Dear Friends and Colleagues
Agroecological Farms Generate More Income and Employment than Conventional Farms
A recent study (Item 1), based on empirical evidence, shows how agroecology is key to the much-needed transformation of European agriculture. It discusses the economic dimensions of agroecological farming systems in Europe, drawing upon different styles of farming that can be described as ‘proto-agroecological’, i.e., approaches to farming that are agroecological by nature, but which may not necessarily explicitly deﬁne themselves as agroecological.
The study reports that agroecological farming currently generates farm incomes that exceed those from conventional and industrial farms. In addition, agroecological farms also provide more employment per hectare (thus supporting regional economies), use less fossil fuel and make positive contributions towards the maintenance of scenic landscapes and biodiversity. In all the study’s examples, agroecological practices generate Value Added/Gross Value of Production (VA/GVP) ratios that exceed those from comparable conventional and industrial practices. There is enormous potential to further strengthen the economies of agroecological farms through the construction of closely-knit webs for local processing and marketing. Many agroecological practices discussed are the outcome of social struggles at multiple levels (ﬁelds, farms, networks, markets, etc.). Lastly, agroecology depends overwhelmingly less on subsidies than conventional and industrialized agriculture.
The researchers recommend shifting part of the common agricultural policy budget towards agroecology to strengthen the already signiﬁcant contribution that ecological farms make in providing quality food, employment, public goods and environmental services. This money could also be used to waive the debts of thousands of highly indebted farms on condition that they embark on a transition process towards becoming more agroecological. Both these shifts in funding would accelerate the much-needed transformation towards a more sustainable and resilient agriculture in Europe.
The above study complements a 2017 study (Item 2), which analysed 17 case studies from around the world and provided some initial evidence of the positive economic impacts of agroecology. The study found that agroecological practices enhanced financial capital, contributing to a sustainable livelihoods framework at the farm level.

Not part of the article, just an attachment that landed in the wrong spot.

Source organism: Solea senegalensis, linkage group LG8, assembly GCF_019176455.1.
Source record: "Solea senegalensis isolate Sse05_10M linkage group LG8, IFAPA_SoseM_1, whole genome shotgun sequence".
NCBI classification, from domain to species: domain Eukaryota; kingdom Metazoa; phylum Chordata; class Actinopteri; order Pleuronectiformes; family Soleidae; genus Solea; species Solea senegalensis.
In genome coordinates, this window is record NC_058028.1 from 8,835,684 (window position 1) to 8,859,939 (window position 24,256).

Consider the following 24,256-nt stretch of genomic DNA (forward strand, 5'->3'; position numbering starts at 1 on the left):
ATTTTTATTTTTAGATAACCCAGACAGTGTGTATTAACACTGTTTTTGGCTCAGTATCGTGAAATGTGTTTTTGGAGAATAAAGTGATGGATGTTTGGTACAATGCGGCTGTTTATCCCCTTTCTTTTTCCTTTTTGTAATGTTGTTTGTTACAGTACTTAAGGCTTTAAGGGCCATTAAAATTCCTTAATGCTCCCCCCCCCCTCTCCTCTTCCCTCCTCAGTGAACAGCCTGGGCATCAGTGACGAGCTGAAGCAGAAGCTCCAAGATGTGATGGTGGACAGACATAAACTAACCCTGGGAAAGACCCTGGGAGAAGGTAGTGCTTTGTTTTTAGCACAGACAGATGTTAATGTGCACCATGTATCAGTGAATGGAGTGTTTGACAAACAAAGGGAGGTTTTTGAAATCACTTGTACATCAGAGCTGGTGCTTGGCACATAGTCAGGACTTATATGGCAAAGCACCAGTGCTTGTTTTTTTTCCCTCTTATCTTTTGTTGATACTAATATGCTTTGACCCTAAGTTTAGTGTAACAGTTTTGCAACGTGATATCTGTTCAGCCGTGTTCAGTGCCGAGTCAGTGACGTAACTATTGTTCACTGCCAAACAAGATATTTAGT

With best wishes,
THE ECONOMIC POTENTIAL OF AGROECOLOGY: EMPIRICAL EVIDENCE FROM EUROPE
This article discusses the economic dimensions of agroecological farming systems in Europe. It ﬁrstly theoretically elaborates the reasons why, and under what conditions, agroecological farming systems have the potential to produce higher incomes than farms that follow the conventional logic. This theoretical exposition is then followed by a presentation of empirical material from a wide range of European countries that shows the extent to which this potential is being realized. The empirical data draw upon different styles of farming that can be described as ‘proto-agroecological’: approaches to farming that are agroecological by nature, but which may not necessarily explicitly deﬁne themselves as agroecological. The empirical material that we present shows the huge potential and radical opportunities that Europe’s, often silent, ‘agroecological turn’ offers to farmers that could (and should) be the basis for the future transformation of European agricultural policies, since agroecology not only allows for more sustainable production of healthier food but also considerably improves farmers’ incomes. It equally carries the promise of re-enlarging productive agricultural (and related) employment and increasing the total income generated by the agricultural sector, at both regional and national levels. While we recognise that agroecology is a worldwide and multidimensional phenomenon we have chosen to limit this analysis to Europe and the economic dimension. This choice is made in order to refute current discourses that represent agroecology as unproductive and unproﬁtable and an option that would require massive subsidies.
There is currently a paucity of published data on the economic performances of agroecology within Europe. We hope that this analysis goes some way to ﬁlling that gap and will complement D’Annolfo et al.’s (2017) recently published review of the social and economic performance of AE, which analysed 17 case studies from the world and provided some initial evidence of the positive economic impacts of AE.
In the ﬁrst part of this paper we set out some theoretical grounds for assuming that AE may well be capable of realising better economic returns than conventional and industrial agriculture. The second half of the paper provides a set of empirical examples that show, notwithstanding the limitations and doubts that we recognise, that agroecological farming currently generates farm incomes that exceed those from conventional and industrial farms (see Table 10 for an overview). In addition to this beneﬁt, agroecological farms also provide more employment per hectare (thus supporting regional economies), use less fossil fuel and make positive contributions towards the maintenance of scenic landscapes and biodiversity.